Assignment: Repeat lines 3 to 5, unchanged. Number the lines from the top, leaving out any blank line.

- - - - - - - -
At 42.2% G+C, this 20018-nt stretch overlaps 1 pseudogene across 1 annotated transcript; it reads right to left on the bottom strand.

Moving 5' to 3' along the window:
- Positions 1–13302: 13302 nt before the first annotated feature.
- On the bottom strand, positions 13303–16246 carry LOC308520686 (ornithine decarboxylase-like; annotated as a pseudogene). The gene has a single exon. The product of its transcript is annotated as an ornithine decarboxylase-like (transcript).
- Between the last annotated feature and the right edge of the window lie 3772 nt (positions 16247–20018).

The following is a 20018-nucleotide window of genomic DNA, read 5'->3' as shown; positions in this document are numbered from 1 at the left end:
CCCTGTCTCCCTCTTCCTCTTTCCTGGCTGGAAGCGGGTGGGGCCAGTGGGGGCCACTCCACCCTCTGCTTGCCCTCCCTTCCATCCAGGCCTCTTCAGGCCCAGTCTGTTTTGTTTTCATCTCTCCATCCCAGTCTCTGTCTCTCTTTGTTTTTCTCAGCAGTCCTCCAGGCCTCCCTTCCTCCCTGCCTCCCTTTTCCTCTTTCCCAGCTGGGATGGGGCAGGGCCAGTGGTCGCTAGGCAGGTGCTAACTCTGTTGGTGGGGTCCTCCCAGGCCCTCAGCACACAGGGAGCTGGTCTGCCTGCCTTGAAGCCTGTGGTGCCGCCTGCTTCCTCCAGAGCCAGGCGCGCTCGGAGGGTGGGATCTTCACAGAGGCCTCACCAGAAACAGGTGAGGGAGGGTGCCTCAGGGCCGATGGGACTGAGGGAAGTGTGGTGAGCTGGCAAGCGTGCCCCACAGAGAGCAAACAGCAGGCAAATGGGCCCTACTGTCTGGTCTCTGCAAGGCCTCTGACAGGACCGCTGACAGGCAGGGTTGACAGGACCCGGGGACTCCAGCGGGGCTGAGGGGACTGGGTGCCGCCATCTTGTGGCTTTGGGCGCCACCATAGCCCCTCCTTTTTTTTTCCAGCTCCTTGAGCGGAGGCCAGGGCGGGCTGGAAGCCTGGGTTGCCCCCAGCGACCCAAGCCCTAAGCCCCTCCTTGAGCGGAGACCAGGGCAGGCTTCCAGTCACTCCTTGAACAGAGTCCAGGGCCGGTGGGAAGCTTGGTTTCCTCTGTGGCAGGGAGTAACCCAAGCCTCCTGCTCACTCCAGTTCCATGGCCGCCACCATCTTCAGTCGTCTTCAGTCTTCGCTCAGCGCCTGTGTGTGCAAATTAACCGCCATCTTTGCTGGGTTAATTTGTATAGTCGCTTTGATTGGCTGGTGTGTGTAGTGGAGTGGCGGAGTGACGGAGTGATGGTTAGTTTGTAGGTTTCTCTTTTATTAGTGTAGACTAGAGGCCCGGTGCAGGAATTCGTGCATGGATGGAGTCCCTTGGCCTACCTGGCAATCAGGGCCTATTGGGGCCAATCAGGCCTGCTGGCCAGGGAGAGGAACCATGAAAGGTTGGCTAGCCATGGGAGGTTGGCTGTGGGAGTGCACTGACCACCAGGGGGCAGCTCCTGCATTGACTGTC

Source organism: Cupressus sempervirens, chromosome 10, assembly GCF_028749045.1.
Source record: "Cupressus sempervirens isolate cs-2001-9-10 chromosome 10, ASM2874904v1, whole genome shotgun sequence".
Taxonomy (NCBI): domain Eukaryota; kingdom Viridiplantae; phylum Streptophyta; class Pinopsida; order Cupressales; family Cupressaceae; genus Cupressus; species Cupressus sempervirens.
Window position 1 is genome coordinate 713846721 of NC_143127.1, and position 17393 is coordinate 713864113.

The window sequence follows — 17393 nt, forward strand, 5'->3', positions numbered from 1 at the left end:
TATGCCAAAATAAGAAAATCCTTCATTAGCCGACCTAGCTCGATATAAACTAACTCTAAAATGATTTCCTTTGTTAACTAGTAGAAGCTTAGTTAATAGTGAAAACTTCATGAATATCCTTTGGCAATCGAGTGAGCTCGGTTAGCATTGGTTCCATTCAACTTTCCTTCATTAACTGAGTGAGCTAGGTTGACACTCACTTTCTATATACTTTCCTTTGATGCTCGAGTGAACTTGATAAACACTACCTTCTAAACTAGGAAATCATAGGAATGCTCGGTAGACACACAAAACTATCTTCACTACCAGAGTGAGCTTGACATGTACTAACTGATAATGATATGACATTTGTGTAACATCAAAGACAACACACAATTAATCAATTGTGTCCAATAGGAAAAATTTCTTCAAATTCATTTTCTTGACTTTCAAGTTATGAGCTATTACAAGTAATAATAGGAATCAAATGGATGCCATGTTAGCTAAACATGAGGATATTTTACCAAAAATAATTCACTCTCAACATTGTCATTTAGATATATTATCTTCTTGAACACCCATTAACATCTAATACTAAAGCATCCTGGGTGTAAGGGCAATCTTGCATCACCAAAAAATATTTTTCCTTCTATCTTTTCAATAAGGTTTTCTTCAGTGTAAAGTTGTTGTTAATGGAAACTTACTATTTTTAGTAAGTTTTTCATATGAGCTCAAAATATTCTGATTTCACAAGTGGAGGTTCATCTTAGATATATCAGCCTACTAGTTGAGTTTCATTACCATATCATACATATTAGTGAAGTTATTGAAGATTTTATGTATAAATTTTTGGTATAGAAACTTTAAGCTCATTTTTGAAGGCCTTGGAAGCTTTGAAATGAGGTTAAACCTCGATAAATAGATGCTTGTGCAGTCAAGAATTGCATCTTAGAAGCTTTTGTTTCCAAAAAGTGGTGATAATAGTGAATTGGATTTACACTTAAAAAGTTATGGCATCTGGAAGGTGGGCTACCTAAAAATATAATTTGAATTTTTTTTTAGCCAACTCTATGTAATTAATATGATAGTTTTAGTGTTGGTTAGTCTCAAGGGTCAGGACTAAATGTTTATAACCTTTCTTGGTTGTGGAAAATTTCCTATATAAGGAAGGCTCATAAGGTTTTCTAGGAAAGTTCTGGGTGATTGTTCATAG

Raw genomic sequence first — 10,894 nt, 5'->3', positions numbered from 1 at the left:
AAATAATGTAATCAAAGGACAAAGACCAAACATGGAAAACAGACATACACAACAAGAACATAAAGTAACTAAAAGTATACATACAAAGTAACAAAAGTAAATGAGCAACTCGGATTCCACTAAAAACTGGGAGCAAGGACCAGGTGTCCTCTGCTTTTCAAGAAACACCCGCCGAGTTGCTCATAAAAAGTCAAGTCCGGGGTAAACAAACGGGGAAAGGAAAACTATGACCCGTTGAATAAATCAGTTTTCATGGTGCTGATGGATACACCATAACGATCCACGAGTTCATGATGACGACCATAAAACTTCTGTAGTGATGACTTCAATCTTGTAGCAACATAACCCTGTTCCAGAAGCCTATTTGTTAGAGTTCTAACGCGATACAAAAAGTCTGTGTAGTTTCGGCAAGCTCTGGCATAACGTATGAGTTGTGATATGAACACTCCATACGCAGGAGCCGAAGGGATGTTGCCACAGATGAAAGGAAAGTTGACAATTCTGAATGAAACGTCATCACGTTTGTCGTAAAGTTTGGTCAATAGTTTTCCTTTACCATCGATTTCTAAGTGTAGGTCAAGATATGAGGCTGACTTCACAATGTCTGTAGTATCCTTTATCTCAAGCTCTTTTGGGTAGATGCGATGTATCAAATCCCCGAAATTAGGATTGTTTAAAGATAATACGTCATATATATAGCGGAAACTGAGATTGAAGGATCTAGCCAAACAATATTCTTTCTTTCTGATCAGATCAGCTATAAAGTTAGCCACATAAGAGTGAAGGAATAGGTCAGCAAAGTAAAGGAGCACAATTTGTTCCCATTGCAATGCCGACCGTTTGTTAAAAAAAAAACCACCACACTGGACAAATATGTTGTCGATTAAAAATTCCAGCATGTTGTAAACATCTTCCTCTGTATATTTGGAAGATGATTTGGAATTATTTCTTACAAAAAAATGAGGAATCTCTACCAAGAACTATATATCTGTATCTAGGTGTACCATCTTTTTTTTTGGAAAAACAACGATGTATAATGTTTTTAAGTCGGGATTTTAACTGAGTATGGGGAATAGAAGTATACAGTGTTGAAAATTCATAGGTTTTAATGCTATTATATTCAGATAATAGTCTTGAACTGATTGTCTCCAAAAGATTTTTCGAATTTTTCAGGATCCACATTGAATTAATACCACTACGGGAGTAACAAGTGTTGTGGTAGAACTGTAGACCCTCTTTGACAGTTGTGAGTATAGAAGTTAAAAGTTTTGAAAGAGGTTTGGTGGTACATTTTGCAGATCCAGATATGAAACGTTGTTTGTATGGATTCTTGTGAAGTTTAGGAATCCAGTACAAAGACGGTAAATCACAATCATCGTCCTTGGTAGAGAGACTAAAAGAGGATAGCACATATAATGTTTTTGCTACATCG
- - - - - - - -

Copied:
- Positions 1–13302: 13302 nt before the first annotated feature.
- On the bottom strand, positions 13303–16246 carry LOC308520686 (ornithine decarboxylase-like; annotated as a pseudogene). The gene has a single exon. The product of its transcript is annotated as an ornithine decarboxylase-like (transcript).
- Between the last annotated feature and the right edge of the window lie 3772 nt (positions 16247–20018).